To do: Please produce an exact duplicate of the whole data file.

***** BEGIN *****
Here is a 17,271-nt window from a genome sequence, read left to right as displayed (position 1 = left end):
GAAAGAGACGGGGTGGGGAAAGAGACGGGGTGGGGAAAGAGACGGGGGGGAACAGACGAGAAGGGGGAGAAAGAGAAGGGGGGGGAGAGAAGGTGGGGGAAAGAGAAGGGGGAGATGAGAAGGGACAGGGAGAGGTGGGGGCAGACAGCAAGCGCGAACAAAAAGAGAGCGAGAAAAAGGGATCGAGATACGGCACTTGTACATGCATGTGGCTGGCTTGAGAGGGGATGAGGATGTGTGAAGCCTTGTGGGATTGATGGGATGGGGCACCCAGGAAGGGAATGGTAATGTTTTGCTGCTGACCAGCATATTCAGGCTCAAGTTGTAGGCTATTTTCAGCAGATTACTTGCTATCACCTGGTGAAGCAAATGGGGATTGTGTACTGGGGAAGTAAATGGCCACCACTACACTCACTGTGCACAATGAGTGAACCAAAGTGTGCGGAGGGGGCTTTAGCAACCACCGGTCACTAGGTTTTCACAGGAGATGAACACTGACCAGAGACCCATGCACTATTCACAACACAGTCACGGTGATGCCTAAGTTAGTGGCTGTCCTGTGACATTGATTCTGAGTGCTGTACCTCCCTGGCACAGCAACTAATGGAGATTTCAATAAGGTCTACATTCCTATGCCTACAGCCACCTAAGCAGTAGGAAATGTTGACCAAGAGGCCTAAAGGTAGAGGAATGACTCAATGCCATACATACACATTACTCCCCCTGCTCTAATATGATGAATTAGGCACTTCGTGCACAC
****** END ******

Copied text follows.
Here is a 17,271-nt window from a genome sequence, read left to right as displayed (position 1 = left end):
GAAAGAGACGGGGTGGGGAAAGAGACGGGGTGGGGAAAGAGACGGGGGGGAACAGACGAGAAGGGGGAGAAAGAGAAGGGGGGGGAGAGAAGGTGGGGGAAAGAGAAGGGGGAGATGAGAAGGGACAGGGAGAGGTGGGGGCAGACAGCAAGCGCGAACAAAAAGAGAGCGAGAAAAAGGGATCGAGATACGGCACTTGTACATGCATGTGGCTGGCTTGAGAGGGGATGAGGATGTGTGAAGCCTTGTGGGATTGATGGGATGGGGCACCCAGGAAGGGAATGGTAATGTTTTGCTGCTGACCAGCATATTCAGGCTCAAGTTGTAGGCTATTTTCAGCAGATTACTTGCTATCACCTGGTGAAGCAAATGGGGATTGTGTACTGGGGAAGTAAATGGCCACCACTACACTCACTGTGCACAATGAGTGAACCAAAGTGTGCGGAGGGGGCTTTAGCAACCACCGGTCACTAGGTTTTCACAGGAGATGAACACTGACCAGAGACCCATGCACTATTCACAACACAGTCACGGTGATGCCTAAGTTAGTGGCTGTCCTGTGACATTGATTCTGAGTGCTGTACCTCCCTGGCACAGCAACTAATGGAGATTTCAATAAGGTCTACATTCCTATGCCTACAGCCACCTAAGCAGTAGGAAATGTTGACCAAGAGGCCTAAAGGTAGAGGAATGACTCAATGCCATACATACACATTACTCCCCCTGCTCTAATATGATGAATTAGGCACTTCGTGCACAC